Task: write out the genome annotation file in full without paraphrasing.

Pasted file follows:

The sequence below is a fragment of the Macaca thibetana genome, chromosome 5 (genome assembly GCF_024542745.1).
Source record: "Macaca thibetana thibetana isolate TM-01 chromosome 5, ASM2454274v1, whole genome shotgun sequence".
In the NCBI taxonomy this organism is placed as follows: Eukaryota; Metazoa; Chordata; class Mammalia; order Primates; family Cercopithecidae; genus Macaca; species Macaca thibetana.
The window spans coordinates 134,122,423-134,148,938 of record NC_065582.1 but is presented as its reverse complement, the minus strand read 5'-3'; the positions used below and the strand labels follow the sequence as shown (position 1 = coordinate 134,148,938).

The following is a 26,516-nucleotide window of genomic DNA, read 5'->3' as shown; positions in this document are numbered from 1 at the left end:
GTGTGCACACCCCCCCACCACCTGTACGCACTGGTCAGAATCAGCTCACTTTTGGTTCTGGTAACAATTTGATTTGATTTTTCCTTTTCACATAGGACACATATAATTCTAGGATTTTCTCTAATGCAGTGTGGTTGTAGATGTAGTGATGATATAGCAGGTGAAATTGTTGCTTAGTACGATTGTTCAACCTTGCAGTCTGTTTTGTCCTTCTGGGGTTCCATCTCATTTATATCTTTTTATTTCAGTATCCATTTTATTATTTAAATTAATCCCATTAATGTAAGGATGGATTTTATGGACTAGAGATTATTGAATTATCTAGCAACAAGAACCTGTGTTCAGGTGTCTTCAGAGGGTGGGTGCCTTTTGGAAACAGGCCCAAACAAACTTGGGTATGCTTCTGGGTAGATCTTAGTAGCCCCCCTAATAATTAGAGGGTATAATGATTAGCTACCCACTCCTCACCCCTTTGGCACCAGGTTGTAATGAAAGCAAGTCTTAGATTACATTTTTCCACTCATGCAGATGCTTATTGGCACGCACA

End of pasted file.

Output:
The sequence below is a fragment of the Macaca thibetana genome, chromosome 5 (genome assembly GCF_024542745.1).
Source record: "Macaca thibetana thibetana isolate TM-01 chromosome 5, ASM2454274v1, whole genome shotgun sequence".
In the NCBI taxonomy this organism is placed as follows: Eukaryota; Metazoa; Chordata; class Mammalia; order Primates; family Cercopithecidae; genus Macaca; species Macaca thibetana.
The window spans coordinates 134,122,423-134,148,938 of record NC_065582.1 but is presented as its reverse complement, the minus strand read 5'-3'; the positions used below and the strand labels follow the sequence as shown (position 1 = coordinate 134,148,938).

The following is a 26,516-nucleotide window of genomic DNA, read 5'->3' as shown; positions in this document are numbered from 1 at the left end:
GTGTGCACACCCCCCCACCACCTGTACGCACTGGTCAGAATCAGCTCACTTTTGGTTCTGGTAACAATTTGATTTGATTTTTCCTTTTCACATAGGACACATATAATTCTAGGATTTTCTCTAATGCAGTGTGGTTGTAGATGTAGTGATGATATAGCAGGTGAAATTGTTGCTTAGTACGATTGTTCAACCTTGCAGTCTGTTTTGTCCTTCTGGGGTTCCATCTCATTTATATCTTTTTATTTCAGTATCCATTTTATTATTTAAATTAATCCCATTAATGTAAGGATGGATTTTATGGACTAGAGATTATTGAATTATCTAGCAACAAGAACCTGTGTTCAGGTGTCTTCAGAGGGTGGGTGCCTTTTGGAAACAGGCCCAAACAAACTTGGGTATGCTTCTGGGTAGATCTTAGTAGCCCCCCTAATAATTAGAGGGTATAATGATTAGCTACCCACTCCTCACCCCTTTGGCACCAGGTTGTAATGAAAGCAAGTCTTAGATTACATTTTTCCACTCATGCAGATGCTTATTGGCACGCACA